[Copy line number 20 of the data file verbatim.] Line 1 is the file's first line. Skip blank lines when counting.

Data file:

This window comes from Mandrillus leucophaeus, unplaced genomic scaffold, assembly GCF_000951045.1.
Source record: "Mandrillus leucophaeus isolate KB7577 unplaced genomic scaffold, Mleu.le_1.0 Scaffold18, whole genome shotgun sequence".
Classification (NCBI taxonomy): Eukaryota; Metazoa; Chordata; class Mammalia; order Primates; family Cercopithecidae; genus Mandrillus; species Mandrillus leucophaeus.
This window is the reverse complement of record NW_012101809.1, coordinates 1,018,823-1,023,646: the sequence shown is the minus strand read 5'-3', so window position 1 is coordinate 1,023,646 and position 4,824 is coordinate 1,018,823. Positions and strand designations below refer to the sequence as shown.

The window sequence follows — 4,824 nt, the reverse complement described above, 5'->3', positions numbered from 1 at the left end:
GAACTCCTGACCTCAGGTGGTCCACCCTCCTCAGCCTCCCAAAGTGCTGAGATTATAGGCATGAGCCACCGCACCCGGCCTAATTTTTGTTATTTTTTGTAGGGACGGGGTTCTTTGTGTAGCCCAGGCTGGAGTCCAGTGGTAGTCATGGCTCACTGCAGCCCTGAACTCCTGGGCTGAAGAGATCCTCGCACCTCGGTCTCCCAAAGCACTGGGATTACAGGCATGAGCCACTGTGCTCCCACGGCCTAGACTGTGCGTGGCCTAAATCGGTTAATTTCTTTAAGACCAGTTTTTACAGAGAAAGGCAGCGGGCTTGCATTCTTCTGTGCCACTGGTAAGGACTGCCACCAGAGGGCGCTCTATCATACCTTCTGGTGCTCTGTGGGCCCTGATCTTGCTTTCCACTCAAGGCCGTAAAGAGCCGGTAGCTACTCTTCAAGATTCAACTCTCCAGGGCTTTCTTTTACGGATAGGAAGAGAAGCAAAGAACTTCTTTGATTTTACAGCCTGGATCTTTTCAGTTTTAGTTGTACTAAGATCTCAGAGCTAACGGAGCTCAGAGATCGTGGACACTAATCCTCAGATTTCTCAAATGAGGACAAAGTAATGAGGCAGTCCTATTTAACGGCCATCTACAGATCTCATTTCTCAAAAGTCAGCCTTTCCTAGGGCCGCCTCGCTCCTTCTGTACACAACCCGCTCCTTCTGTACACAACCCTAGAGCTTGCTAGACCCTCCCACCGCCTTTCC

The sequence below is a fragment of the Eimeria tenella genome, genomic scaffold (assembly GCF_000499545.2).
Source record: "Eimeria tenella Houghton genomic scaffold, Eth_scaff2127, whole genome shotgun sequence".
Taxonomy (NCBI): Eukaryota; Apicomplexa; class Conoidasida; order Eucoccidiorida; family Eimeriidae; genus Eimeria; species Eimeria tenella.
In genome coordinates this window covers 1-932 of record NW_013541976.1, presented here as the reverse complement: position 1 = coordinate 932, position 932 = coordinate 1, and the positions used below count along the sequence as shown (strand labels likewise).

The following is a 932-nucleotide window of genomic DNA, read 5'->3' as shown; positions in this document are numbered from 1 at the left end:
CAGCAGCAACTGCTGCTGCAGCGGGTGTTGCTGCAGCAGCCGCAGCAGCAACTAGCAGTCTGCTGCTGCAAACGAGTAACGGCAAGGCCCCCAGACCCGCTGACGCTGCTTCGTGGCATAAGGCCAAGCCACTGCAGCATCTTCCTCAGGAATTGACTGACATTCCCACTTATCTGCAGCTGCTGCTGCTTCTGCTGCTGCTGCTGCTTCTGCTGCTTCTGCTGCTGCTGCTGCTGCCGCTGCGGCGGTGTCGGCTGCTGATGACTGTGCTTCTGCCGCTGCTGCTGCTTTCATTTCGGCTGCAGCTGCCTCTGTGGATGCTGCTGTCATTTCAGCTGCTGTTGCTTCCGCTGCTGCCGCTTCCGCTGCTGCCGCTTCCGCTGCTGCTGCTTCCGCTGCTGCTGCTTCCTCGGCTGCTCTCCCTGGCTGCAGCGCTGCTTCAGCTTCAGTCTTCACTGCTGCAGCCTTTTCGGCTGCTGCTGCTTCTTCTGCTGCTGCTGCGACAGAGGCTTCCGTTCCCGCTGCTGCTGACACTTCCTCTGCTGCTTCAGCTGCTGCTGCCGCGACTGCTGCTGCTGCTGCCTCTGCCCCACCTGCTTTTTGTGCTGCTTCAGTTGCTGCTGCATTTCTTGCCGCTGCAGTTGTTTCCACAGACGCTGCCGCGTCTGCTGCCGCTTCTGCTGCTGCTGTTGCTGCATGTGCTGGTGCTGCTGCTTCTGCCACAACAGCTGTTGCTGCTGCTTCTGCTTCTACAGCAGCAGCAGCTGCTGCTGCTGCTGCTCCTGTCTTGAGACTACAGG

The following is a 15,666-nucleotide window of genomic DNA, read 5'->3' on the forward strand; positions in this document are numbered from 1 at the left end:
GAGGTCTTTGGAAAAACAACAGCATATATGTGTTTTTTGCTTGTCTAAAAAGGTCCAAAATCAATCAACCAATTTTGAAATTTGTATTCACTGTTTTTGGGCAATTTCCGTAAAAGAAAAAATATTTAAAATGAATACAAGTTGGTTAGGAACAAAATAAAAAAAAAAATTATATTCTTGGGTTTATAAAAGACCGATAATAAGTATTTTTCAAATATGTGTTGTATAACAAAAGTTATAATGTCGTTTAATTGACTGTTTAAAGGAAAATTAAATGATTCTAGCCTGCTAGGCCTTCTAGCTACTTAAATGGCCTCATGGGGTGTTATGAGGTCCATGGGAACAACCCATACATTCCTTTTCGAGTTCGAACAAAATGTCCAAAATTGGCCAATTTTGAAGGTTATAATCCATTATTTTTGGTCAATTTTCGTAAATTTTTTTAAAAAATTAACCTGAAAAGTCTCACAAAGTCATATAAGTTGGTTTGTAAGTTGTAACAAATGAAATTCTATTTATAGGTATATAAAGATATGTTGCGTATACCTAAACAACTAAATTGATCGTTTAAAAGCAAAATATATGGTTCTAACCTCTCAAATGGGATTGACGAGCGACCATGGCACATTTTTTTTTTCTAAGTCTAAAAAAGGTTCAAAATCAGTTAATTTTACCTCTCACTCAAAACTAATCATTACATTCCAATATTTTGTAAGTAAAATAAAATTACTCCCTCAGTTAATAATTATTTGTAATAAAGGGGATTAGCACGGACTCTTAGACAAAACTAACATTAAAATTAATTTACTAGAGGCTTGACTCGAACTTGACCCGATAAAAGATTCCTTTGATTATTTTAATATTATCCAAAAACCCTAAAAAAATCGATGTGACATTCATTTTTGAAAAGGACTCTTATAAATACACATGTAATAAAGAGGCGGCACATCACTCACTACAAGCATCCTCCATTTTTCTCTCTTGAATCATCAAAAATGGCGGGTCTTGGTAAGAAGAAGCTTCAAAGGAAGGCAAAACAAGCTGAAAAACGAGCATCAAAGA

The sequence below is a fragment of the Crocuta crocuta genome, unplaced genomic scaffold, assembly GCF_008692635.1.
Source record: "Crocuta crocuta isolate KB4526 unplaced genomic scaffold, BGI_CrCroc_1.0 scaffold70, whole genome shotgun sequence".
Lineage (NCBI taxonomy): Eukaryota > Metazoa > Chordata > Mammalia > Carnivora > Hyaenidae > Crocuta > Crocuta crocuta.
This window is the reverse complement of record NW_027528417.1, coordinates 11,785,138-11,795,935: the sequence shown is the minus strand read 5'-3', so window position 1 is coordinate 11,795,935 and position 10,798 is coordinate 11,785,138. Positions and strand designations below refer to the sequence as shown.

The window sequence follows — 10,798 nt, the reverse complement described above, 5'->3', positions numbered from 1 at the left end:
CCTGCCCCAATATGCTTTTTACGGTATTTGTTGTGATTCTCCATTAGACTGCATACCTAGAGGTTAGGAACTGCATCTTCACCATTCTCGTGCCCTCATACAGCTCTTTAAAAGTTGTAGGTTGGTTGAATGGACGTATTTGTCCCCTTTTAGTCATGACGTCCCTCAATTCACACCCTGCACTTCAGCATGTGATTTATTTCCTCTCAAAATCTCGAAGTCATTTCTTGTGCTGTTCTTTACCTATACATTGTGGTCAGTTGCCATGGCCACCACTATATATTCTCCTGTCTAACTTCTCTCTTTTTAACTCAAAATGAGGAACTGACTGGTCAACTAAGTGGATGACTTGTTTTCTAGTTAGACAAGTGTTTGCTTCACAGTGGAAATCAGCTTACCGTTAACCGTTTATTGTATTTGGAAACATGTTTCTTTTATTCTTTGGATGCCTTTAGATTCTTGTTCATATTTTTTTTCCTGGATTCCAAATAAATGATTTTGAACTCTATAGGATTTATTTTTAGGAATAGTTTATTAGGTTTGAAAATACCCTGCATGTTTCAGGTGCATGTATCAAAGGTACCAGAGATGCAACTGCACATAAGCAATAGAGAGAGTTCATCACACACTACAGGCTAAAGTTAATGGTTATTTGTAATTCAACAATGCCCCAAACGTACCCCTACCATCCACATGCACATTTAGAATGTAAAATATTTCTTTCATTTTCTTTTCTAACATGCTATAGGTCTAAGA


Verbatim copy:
CCTGCCCCAATATGCTTTTTACGGTATTTGTTGTGATTCTCCATTAGACTGCATACCTAGAGGTTAGGAACTGCATCTTCACCATTCTCGTGCCCTCATACAGCTCTTTAAAAGTTGTAGGTTGGTTGAATGGACGTATTTGTCCCCTTTTAGTCATGACGTCCCTCAATTCACACCCTGCACTTCAGCATGTGATTTATTTCCTCTCAAAATCTCGAAGTCATTTCTTGTGCTGTTCTTTACCTATACATTGTGGTCAGTTGCCATGGCCACCACTATATATTCTCCTGTCTAACTTCTCTCTTTTTAACTCAAAATGAGGAACTGACTGGTCAACTAAGTGGATGACTTGTTTTCTAGTTAGACAAGTGTTTGCTTCACAGTGGAAATCAGCTTACCGTTAACCGTTTATTGTATTTGGAAACATGTTTCTTTTATTCTTTGGATGCCTTTAGATTCTTGTTCATATTTTTTTTCCTGGATTCCAAATAAATGATTTTGAACTCTATAGGATTTATTTTTAGGAATAGTTTATTAGGTTTGAAAATACCCTGCATGTTTCAGGTGCATGTATCAAAGGTACCAGAGATGCAACTGCACATAAGCAATAGAGAGAGTTCATCACACACTACAGGCTAAAGTTAATGGTTATTTGTAATTCAACAATGCCCCAAACGTACCCCTACCATCCACATGCACATTTAGAATGTAAAATATTTCTTTCATTTTCTTTTCTAACATGCTATAGGTCTAAGA